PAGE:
Now here is a topic of conversation that no-one ever wants to delve into. Personally I can’t bring myself to say the word ‘armpits’. Ugh. I always have to refer to them as ‘underarms’. But why is it such a taboo topic? Why am I so grossed out by the word pits?
Sweating. Although it’s a natural process and happens to us all, it’s something that great concern for the majority of us. It doesn’t help when the media portrays it as something to be ashamed of. They had a field day when Halle Berry went onto the Ellen DeGeneres show and revealed her sweaty patches to the audience. The Daily Mail captioned each image with the words, ‘unsightly’, ‘clean-up’ and ’embarrassing’. Ouch!
How many of you can recall looking down to see two nice big round patches adorning your beautiful satin blouse and feeling like you never want to reach up high for anything ever again?! For some, this will occur on hot days, or maybe the occasional moment throughout the year, but for others this will occur on a day to day basis, known as excessive sweating, or Hyperhidrosis.
Did you know that more than 1.93 million people in the UK are affected by Hyperhidrosis? Even in their calmest, coolest moments sweating will persist and although it doesn’t pose a serious threat, it can be embarrassing and distressing. The inconvenience of it can also have a negative impact on your quality of life. So it can be reassuring to know that there are solutions available from the mild to the extreme and everything in between.
If regular antiperspirants do not control your excessive sweating, an antiperspirant containing Aluminium Chloride is usually the first line of treatment.
AHC20, manufactured in Switzerland, is great for sensitive skin. It’s applied to the surface of the skin and plugs the sweat glands thereby reducing the volume of sweat that reaches the skin’s surface. Simply put 1 drop of AHC20 fluid onto your fingertip and apply it quickly to the deepest part of your underarm. Your sweat glands are concentrated right there, in an area not bigger than a 10-Pence coin, so usually 3 drops will do the trick.
For something a little bit stronger, try Driclor Roll On Solution. Apply it before going to bed at night and allow it to dry naturally in order to block the sweat glands while they are least active. It should be washed off in the morning with soap and water. The sweat glands will then remain blocked during the day. Make sure you don’t re-apply in the morning or use other antiperspirants as well. To begin with, you should apply Driclor every night until your sweating is controlled in the day. You can then reduce how often you apply it – you may need to only apply it twice a week or less to keep your sweating under control. Bear in mind that if your skin is getting irritated you are probably using the product too often. Oh, and a final tip, don’t use this directly after shaving. If your skin is broken when applied, the area will become severely irritated.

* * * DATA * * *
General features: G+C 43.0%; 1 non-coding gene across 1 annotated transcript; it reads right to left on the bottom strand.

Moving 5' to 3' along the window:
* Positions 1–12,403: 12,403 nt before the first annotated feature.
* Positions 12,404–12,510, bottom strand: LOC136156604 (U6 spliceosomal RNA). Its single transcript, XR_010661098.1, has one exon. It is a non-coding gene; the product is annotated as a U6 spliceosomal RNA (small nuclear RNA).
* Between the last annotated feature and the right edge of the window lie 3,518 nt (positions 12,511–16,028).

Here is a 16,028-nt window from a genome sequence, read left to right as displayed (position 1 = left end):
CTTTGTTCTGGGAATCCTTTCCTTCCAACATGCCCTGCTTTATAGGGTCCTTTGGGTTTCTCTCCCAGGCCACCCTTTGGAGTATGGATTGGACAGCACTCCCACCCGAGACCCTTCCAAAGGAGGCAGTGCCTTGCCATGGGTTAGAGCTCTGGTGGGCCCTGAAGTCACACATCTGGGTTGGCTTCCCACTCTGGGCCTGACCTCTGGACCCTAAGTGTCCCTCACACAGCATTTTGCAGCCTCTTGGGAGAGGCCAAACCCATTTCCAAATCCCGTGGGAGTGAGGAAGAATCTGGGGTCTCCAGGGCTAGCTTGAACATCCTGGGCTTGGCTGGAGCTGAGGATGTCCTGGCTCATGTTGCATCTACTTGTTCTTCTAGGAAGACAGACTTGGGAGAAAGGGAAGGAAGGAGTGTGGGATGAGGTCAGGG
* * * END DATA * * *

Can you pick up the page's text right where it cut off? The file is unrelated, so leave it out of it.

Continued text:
It may the drug of choice for numerous Hollywood faces,but did you know that it can stop you from sweating for 3-6 months per dose?! Botox is a preparation of protein which, when small doses are injected into the skin, blocks the nerves that supply the eccrine glands; this prevents the glands from producing sweat. The down sides? It usually takes about a week to kick in and in some circumstances you may notice sweating in a different area, such as hands or feet. It’s also quite an uncomfortable procedure as you’re injected a numbered of times each session.
If nothing else works and you are quite desperate for a solution, the final choice is surgery. But be warned, many patients have complained of compensatory sweating from other glands within the body, especially with Endoscopic Transthoracic Sympathectomy (interruption of transmission of nerve signals from the spinal column) which I wont even be writing about, let alone recommending.
Retrodermal Curretage can be performed under local anaesthetic as an out-patient procedure and patients can return home immediately after the surgery. A small incision is made in the axillae (armpits) and the sweat glands are literally scraped away, with antibiotic ointment introduced into the puncture wound. Sweating ceases at once and as early as 4-6 weeks when the puncture incisions are almost invisible. By 4-6 months postoperatively, physiological sweating returns (exercise/heat), but in most cases the hyperhidrosis does not return. There are currently only 3 practitioners of this surgery in the UK and it will cost you around £1000 for private treatment.
But the one I would recommend is a relatively new treatment to hit the UK shores, thanks to Mr Mark Whiteley at the Whiteley Clinic, called Laser Sweat Ablation. The procedure starts with an iodine test to show the exact areas of sweating in the armpit, which are then marked. A local anaesthetic is injected into each side and a 3mm incision is made through which the operation is performed. After loosening the skin of the armpit, a laser is put inside the skin and fired, destroying the sweat glands. Once destroyed, the sweat glands are removed by suction. Due to the size of the incisions, all wounds should be healed in 3 – 5 days, with a return to exercise or heavy physical activity within 2 weeks.
Now you see it…. Now you don’t